Choosing a Counsellor
You can download a PDF of this brochure at the bottom of the page.
Choosing a counsellor you feel comfortable with can take time and effort, but it is an important investment in your overall health. We hope that this guide will give you some ideas and options to consider when you’re looking for a counsellor.
The first step is to decide on the type of counsellor you want. Psychiatrists, psychologists, social workers, therapists, counsellors, and some physicians all use the word “counselling” to describe their work. No one type of counsellor is best for everyone. Some will feel like a better fit than others.
Psychiatrists are medical doctors with special training in counselling, and they usually need a referral from your doctor. Your doctor may also be a trained counsellor. Only psychiatrists and medical doctors can prescribe medications. Their fees are covered by the Ontario Health Insurance Plan (OHIP ).
Psychologists are trained counsellors who are not medical doctors, so their fees are not usually covered by OHIP, but some private insurance plans may pay all or part of their fees.
Social workers are also trained counsellors who are often associated with social service agencies, although some work independently. Private insurance plans may pay all or part of their fees.
'Therapist' and 'Counsellor' are generic names that refer to someone who practices one of many different kinds of counselling. Very few private insurance plans will cover their fees. They may be trained in a particular kind of counselling, or may have developed expertise on their own.
Here are some things to consider that might play a part in your decision:
- Check your health insurance plan. Is counselling (or therapy, psychological services) covered under your plan? If so, what is covered, and for how long? What percentage of the fee is covered?
- Think about whom you’d feel most comfortable talking to. Is it important to you to have a counsellor of the same gender? Same sexual orientation? Same racial, ethnic, or cultural background?
When you’ve made some decisions, it’s time to find some names. Check with your local AIDS service organization, your hospital or HIV clinic, or your doctor.
They may offer counselling themselves, or be able to refer you to a counsellor. Once you have the names of a few counsellors, call them to let them know you would like to see them for an initial interview. These interviews should be free of charge. Don’t hesitate to ask about fees over the phone, and whether he or she has a sliding scale. (Psychiatrists’ fees are covered by OHIP, but some may want you to pay for other tasks, such as writing letters or filling out forms.)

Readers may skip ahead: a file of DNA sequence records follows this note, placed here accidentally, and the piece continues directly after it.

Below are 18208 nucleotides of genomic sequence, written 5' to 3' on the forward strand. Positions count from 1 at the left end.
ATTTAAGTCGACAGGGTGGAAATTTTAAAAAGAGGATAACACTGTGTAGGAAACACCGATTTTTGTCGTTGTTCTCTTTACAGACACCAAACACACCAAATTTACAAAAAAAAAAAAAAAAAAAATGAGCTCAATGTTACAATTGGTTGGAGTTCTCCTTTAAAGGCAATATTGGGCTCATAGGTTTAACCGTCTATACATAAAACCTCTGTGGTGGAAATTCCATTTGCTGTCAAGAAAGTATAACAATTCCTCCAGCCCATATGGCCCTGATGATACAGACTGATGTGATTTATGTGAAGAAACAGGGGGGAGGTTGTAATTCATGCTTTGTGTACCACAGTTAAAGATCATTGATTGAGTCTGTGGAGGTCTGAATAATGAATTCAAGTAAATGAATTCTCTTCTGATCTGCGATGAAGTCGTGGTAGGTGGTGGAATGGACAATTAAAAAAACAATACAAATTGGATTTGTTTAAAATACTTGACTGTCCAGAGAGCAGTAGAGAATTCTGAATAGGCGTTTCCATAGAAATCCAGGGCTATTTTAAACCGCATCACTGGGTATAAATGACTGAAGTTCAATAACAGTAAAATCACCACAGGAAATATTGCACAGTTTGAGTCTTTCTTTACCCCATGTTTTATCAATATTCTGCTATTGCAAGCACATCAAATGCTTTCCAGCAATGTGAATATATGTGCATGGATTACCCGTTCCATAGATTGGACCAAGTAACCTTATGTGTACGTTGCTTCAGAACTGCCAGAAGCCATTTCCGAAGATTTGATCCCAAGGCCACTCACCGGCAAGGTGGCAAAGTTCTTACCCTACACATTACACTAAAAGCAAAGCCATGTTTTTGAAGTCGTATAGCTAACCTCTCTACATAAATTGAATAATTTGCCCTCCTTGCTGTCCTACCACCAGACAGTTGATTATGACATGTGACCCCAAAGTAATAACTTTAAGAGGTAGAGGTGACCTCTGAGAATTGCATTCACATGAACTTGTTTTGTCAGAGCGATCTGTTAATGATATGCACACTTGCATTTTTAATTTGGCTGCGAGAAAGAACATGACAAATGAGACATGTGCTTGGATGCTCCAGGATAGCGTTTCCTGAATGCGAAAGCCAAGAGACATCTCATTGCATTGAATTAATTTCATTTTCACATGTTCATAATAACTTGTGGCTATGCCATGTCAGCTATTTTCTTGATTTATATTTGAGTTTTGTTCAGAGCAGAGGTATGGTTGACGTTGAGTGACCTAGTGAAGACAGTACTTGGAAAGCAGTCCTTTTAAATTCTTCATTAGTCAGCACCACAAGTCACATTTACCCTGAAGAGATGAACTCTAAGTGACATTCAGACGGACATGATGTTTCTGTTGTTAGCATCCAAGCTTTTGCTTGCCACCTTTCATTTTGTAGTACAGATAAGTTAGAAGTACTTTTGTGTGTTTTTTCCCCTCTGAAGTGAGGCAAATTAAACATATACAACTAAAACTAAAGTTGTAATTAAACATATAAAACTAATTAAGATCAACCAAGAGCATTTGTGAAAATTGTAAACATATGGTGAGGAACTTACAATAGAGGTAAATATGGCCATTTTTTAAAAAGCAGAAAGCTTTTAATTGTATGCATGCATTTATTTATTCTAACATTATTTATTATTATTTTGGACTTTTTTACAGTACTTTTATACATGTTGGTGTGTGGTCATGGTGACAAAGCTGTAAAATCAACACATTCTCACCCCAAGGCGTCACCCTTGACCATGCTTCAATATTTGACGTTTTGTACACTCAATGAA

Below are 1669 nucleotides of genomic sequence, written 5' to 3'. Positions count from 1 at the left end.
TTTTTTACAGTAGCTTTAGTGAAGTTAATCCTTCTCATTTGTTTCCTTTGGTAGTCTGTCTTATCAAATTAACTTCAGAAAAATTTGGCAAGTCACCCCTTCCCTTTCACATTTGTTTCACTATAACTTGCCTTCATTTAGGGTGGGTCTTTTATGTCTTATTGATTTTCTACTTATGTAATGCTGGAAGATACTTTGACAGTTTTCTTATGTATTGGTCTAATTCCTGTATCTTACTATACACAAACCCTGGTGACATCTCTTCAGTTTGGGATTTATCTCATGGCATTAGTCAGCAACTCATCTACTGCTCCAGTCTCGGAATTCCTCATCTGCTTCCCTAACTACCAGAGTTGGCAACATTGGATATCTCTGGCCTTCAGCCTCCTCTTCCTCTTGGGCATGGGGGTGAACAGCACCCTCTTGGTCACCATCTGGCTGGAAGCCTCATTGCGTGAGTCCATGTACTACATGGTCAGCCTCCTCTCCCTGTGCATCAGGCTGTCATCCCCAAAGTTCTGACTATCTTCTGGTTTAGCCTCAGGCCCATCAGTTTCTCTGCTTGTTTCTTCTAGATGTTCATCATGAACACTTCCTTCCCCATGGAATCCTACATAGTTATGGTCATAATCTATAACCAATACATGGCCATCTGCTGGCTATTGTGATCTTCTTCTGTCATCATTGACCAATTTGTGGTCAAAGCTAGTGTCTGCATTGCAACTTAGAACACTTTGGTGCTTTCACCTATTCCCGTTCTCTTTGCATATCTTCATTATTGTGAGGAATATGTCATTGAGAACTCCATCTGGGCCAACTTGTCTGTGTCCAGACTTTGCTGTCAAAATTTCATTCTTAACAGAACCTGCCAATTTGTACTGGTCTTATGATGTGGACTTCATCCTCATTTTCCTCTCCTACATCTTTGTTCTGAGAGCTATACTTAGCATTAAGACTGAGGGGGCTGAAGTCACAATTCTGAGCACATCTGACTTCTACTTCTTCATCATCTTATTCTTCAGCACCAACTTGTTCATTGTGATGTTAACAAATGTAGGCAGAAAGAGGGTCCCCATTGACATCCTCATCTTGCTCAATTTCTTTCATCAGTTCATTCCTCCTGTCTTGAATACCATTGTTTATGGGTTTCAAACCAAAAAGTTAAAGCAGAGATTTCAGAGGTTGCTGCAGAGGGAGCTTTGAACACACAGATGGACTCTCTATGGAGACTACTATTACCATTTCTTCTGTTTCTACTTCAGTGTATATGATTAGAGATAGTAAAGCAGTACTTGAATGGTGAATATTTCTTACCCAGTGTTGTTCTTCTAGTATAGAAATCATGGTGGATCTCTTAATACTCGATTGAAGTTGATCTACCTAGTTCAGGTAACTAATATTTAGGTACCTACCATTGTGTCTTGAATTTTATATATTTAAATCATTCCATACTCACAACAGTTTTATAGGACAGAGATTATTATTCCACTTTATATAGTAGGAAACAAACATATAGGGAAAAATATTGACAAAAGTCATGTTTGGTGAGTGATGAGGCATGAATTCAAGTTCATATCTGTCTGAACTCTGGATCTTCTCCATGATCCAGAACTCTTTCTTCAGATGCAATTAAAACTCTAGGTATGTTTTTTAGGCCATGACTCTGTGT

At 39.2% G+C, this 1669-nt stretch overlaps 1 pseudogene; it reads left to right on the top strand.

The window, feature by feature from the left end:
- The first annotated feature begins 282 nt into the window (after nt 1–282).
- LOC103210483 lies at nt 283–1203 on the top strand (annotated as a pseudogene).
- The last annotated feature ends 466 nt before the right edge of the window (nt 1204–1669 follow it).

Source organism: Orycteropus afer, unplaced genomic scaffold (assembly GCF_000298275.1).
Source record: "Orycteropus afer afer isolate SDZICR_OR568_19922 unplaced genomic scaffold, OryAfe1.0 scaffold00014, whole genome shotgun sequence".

During your interview with the counsellor, ask her/him to describe in plain language, the kind of counselling she or he practices. For instance, not all psychiatrists take the same approach to counselling. Some will give you clear direction about how to deal with your problems and concerns, others will simply guide you with questions or comments. Some will concentrate on your dreams, others on your childhood — there are many different techniques. You’ll find the same variety among psychologists, doctors, social workers and therapists/counsellors. Each approach works for some people, but again, some will feel like a better fit for you.
What background and experience does she/he have? Does she/he have any special training in HIV issues? Does the counsellor receive regular clinical supervision? Ask if she/he is a member of a professional association. These may seem like challenging, and almost rude questions. But in Ontario, anyone can call him or herself a counsellor or therapist, and there is no single governing body which regulates the activities of counsellors. So it’s very important to make sure you are satisfied with his or her qualifications. If the counsellor is threatened by your questions, then this is not the person for you.
What is the counsellor's cancellation policy? Will you be billed for missed appointments if you have to cancel at the last minute? If your insurance pays on your behalf, will the counsellor bill it directly?
You should expect that the counsellor will answer your questions without becoming defensive. Be wary of any counsellor who claims that his or her method of counselling is the only valid one.
A counsellor should never encourage you to be her/his friend. As much as you may grow to like your counsellor, the relationship should remain professional at all times. Sexual advances by any counsellor is harassment and an abuse of the client/counsellor relationship. It should be reported to the counsellor’s professional association, if she/he belongs to one. See below for the colleges that regulate your counsellor. Only counsellors who are members of these bodies can be disciplined by them.
|Psychiatrist||College of Physicians and Surgeons of Ontario 416-967-2603|
|Psychologist||Ontario Psychological Association 416-961-5552|
|Social Worker||Ontario Association of Social Workers 416-923-4848|
Ontario College of Social Workers and Social Service Workers 416-978-9882
|Nurse||Registered Nurses' Association of Ontario 416-599-1925|
Updated: February 2009
|Choosing a counsellor.pdf||1624 (Kbytes)|